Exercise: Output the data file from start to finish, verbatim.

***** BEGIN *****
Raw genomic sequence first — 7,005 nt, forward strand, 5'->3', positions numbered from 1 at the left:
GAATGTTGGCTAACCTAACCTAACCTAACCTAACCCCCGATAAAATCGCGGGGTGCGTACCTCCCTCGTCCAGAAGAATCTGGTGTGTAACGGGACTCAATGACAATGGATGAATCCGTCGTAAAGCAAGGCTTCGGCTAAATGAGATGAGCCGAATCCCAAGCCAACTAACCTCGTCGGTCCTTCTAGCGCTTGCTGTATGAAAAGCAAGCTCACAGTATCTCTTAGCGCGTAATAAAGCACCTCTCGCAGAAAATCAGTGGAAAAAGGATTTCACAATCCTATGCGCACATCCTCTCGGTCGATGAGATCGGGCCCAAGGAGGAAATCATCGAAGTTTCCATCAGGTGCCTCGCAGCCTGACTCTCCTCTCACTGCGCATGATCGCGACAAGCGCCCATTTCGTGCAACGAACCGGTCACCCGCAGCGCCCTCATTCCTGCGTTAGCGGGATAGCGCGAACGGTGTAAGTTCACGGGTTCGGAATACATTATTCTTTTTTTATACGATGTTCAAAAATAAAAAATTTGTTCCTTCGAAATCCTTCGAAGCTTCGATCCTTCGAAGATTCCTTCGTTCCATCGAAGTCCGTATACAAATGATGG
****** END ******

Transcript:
Raw genomic sequence first — 7,005 nt, forward strand, 5'->3', positions numbered from 1 at the left:
GAATGTTGGCTAACCTAACCTAACCTAACCTAACCCCCGATAAAATCGCGGGGTGCGTACCTCCCTCGTCCAGAAGAATCTGGTGTGTAACGGGACTCAATGACAATGGATGAATCCGTCGTAAAGCAAGGCTTCGGCTAAATGAGATGAGCCGAATCCCAAGCCAACTAACCTCGTCGGTCCTTCTAGCGCTTGCTGTATGAAAAGCAAGCTCACAGTATCTCTTAGCGCGTAATAAAGCACCTCTCGCAGAAAATCAGTGGAAAAAGGATTTCACAATCCTATGCGCACATCCTCTCGGTCGATGAGATCGGGCCCAAGGAGGAAATCATCGAAGTTTCCATCAGGTGCCTCGCAGCCTGACTCTCCTCTCACTGCGCATGATCGCGACAAGCGCCCATTTCGTGCAACGAACCGGTCACCCGCAGCGCCCTCATTCCTGCGTTAGCGGGATAGCGCGAACGGTGTAAGTTCACGGGTTCGGAATACATTATTCTTTTTTTATACGATGTTCAAAAATAAAAAATTTGTTCCTTCGAAATCCTTCGAAGCTTCGATCCTTCGAAGATTCCTTCGTTCCATCGAAGTCCGTATACAAATGATGG